Tips for Beginner Drone Racers
Research! After reading this guide on racing drones, visit YouTube channels that offer great videos and tutorials to help beginner flyers. Read the drone’s manual.
Spend wisely and start small. Racing drones equals crashing drones. Starting slow will help you learn and also save you money if you do have a fatal crash.
For those people who are new to drone racing or flying, you should start with RTF mini racing drones that are not expensive. You should get a starter FPV drone so that you can be able to learn how to race and be comfortable in flying a racing drone through a camera view without wasting time and money. Crashing your drone is part of the experience and you will crash your drone a lot of times that’s why it is advisable to get the cheaper ones for practice first. Once you have mastered the art of racing and flying a drone, you are now ready to upgrade and move up to racing kits or assemble and mod racers.
Tips for Advanced Drone Racers
Most of the racing drones that win in contests are the ones that are custom-built. Drone racers especially those who are already experts in drone racing modify their racing drones a lot. Drone racers are always actively seeking for tweaks and new gear that will give them an edge over their competition. Besides, drone technology is advancing rapidly that’s why modding is very common in drone racing.
For Advanced Drone Racers
- Pick the racing class and league
- Choose the racing kit, RC controller, flight controller, and FPV kit very carefully.
- Keep modding your racing drone until you win.
Beginner drone racers don’t usually use FPV goggles for drone racing so that they can be familiar with controlling the racing kit but at some point, they would need to use FPV goggles to have a real FPV experience. FPV goggles are one of the most important aspects of drone racing. They provide drone racers with a unique point of view that allows them to take a full grasp and control over their drone. Some of these FPV goggles even contain a head tracking technology that allows drone racers to control the racing drone by moving their head.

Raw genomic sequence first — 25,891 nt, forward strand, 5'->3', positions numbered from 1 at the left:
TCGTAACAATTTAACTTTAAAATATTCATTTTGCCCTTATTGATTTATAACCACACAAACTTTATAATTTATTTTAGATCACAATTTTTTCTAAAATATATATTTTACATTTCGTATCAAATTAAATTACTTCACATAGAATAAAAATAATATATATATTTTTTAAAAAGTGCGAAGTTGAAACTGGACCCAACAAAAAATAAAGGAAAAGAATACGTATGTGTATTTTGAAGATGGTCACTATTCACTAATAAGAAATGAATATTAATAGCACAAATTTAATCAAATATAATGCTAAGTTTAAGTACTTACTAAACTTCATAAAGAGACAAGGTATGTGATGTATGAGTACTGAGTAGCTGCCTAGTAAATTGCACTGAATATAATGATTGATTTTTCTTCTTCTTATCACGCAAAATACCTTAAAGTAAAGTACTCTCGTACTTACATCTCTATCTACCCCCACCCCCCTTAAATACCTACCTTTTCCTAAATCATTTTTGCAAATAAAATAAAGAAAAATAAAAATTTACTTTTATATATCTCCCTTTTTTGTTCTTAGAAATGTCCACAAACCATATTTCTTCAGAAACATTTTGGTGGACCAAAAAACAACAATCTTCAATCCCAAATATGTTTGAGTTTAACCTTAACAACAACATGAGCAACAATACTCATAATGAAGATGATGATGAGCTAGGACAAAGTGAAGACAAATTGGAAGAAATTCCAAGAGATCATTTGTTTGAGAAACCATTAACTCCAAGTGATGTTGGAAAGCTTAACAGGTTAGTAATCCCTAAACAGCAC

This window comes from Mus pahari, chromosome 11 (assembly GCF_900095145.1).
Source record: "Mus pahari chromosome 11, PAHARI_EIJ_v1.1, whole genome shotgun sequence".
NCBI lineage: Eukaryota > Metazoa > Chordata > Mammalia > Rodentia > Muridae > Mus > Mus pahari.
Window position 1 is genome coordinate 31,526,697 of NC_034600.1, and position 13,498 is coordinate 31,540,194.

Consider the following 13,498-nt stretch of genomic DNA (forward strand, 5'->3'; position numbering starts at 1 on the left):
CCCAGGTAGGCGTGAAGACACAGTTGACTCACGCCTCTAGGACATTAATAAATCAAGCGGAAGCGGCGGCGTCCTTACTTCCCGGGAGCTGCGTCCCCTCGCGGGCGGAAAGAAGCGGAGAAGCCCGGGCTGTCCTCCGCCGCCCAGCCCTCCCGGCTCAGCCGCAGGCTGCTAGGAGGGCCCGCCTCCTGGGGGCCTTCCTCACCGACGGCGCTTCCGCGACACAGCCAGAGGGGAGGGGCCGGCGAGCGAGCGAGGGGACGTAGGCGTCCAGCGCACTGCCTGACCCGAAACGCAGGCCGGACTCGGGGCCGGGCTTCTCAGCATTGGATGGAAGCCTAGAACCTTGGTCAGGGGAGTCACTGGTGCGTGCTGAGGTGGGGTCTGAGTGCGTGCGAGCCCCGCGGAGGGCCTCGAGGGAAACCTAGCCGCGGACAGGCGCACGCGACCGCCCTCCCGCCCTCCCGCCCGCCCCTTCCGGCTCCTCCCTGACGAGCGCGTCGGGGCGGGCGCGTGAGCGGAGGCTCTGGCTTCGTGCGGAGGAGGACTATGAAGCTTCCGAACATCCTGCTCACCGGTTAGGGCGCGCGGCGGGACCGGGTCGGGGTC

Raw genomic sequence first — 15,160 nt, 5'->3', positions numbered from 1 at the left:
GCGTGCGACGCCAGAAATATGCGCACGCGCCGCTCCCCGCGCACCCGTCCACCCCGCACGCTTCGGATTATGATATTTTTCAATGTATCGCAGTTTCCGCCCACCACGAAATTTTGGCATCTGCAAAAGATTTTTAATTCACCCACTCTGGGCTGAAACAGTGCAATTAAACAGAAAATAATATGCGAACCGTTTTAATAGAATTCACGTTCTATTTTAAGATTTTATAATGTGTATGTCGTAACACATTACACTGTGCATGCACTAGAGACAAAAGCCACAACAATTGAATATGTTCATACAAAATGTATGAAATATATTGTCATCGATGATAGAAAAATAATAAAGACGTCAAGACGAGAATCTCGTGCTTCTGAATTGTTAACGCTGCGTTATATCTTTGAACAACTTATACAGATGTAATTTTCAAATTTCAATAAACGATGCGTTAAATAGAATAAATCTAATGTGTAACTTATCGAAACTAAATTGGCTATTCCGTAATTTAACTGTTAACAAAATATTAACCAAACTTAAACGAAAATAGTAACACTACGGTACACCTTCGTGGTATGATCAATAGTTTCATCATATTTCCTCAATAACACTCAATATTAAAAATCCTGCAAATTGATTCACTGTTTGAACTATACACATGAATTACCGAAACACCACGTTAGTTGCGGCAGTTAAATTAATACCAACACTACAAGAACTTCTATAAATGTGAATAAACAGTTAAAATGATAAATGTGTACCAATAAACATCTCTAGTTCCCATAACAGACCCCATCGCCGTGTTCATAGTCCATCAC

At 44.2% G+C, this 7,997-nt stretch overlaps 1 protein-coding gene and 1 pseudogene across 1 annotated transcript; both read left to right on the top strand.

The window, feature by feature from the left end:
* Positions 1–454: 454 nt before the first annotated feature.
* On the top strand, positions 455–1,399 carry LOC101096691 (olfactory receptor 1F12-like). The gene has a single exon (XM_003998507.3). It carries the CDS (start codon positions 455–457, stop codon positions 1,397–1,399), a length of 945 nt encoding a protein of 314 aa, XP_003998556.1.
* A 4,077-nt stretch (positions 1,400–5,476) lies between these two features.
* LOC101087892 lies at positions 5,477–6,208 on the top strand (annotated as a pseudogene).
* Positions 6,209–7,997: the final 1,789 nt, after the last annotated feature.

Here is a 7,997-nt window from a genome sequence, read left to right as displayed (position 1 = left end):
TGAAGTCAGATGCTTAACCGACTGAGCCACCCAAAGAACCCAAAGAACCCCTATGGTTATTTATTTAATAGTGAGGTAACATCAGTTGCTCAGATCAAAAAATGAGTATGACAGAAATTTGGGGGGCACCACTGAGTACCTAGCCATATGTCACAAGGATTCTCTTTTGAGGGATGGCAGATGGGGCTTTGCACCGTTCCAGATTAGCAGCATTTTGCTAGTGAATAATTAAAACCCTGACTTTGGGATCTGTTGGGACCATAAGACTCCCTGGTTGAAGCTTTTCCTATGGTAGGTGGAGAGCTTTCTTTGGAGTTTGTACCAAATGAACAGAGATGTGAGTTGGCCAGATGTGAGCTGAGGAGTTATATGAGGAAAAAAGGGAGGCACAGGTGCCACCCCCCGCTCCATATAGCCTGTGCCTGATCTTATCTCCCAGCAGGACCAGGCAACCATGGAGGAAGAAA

When purchasing FPV goggles, you need to make sure that they would work with your drone racing kit. Both your racing kit and the FPV goggles should have the same connection either via Bluetooth, wireless connection, or 5.8 Ghz for the high-end racing kits. You should also take note of the FPV goggles’ band. It should match with your drone racing kit’s band.
Reason for Drone Racing
People get into the sport of drone racing for different purposes. First of all, it is a fun kind of sport. Then some people enjoying attending meet ups and less formal events to get to know fellow drone racers and learn a thing or two from them. The others who are more competitive get into drone racing to join competitions and win. The racing format that you choose will help you determine the type of aircraft, FPV gear, controller, and budget that you will need in order to compete and enjoy racing.
Here are some of the reasons for drone racing:
- Drone Racing Leagues
- Local Meetups
- Indoor and Outdoor Activities
- Drag Race
Drone racing is an expensive sport as you will need to keep on upgrading your gear especially if you are the competitive type. Choose a drone racing kit that is within your budget and get ready for spending a little bit more for the batteries and accessories.
Drone Racing League